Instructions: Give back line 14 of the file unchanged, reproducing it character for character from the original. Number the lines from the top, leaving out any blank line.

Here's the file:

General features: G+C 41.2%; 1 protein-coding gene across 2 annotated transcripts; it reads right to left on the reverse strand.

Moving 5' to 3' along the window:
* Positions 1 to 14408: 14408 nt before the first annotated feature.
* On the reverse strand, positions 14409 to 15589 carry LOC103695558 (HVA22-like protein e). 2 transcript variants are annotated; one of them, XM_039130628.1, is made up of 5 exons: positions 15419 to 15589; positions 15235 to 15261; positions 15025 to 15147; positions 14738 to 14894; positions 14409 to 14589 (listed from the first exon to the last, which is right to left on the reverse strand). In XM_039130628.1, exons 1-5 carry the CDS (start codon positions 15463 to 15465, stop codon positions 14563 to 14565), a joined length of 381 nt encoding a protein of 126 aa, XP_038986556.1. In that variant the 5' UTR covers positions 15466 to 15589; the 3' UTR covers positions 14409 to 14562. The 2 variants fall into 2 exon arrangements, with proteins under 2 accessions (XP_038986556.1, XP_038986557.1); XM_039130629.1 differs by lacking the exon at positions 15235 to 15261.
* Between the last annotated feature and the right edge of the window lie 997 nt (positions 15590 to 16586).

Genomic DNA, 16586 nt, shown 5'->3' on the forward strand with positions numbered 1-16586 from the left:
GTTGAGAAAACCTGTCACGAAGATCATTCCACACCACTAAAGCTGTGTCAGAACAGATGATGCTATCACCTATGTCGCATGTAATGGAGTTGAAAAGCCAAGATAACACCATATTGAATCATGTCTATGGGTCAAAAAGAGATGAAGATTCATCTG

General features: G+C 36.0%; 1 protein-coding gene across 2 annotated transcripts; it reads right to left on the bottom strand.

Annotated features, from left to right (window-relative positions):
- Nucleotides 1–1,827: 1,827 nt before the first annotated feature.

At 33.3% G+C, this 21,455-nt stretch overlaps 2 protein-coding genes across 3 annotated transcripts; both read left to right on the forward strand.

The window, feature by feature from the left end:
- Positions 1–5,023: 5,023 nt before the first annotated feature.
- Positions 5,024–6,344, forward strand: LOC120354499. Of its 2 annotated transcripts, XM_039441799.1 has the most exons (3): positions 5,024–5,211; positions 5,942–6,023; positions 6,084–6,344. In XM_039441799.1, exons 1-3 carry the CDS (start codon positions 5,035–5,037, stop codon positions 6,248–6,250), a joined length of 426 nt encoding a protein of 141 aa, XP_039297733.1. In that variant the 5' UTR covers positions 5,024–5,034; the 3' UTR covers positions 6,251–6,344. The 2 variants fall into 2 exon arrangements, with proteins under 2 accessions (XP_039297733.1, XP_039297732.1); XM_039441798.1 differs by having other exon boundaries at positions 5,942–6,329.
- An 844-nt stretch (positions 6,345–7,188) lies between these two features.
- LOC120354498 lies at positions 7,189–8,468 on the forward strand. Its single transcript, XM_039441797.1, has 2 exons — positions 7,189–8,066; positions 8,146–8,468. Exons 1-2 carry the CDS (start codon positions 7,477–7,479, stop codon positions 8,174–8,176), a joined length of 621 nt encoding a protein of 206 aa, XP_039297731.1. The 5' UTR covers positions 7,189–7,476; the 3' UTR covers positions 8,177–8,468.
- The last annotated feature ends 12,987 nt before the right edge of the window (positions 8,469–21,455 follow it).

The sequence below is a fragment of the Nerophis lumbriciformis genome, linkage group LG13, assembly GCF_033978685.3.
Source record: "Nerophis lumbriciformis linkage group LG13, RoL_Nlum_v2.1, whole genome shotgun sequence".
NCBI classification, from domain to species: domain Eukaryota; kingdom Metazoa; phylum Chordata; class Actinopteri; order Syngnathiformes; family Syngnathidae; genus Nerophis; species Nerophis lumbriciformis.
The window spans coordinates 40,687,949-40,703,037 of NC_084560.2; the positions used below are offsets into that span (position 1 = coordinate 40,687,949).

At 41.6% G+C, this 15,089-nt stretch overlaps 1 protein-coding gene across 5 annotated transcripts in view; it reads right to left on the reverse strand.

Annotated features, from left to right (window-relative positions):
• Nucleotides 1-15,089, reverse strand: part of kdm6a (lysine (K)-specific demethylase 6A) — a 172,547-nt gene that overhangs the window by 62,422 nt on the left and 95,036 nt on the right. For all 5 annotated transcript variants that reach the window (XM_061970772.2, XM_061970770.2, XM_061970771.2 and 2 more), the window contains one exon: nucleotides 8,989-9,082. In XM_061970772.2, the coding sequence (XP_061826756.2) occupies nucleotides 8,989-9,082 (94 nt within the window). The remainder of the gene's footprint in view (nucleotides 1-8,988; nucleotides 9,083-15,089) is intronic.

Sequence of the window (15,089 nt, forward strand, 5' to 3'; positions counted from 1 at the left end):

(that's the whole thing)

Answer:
- Positions 5,024–6,344, forward strand: LOC120354499. Of its 2 annotated transcripts, XM_039441799.1 has the most exons (3): positions 5,024–5,211; positions 5,942–6,023; positions 6,084–6,344. In XM_039441799.1, exons 1-3 carry the CDS (start codon positions 5,035–5,037, stop codon positions 6,248–6,250), a joined length of 426 nt encoding a protein of 141 aa, XP_039297733.1. In that variant the 5' UTR covers positions 5,024–5,034; the 3' UTR covers positions 6,251–6,344. The 2 variants fall into 2 exon arrangements, with proteins under 2 accessions (XP_039297733.1, XP_039297732.1); XM_039441798.1 differs by having other exon boundaries at positions 5,942–6,329.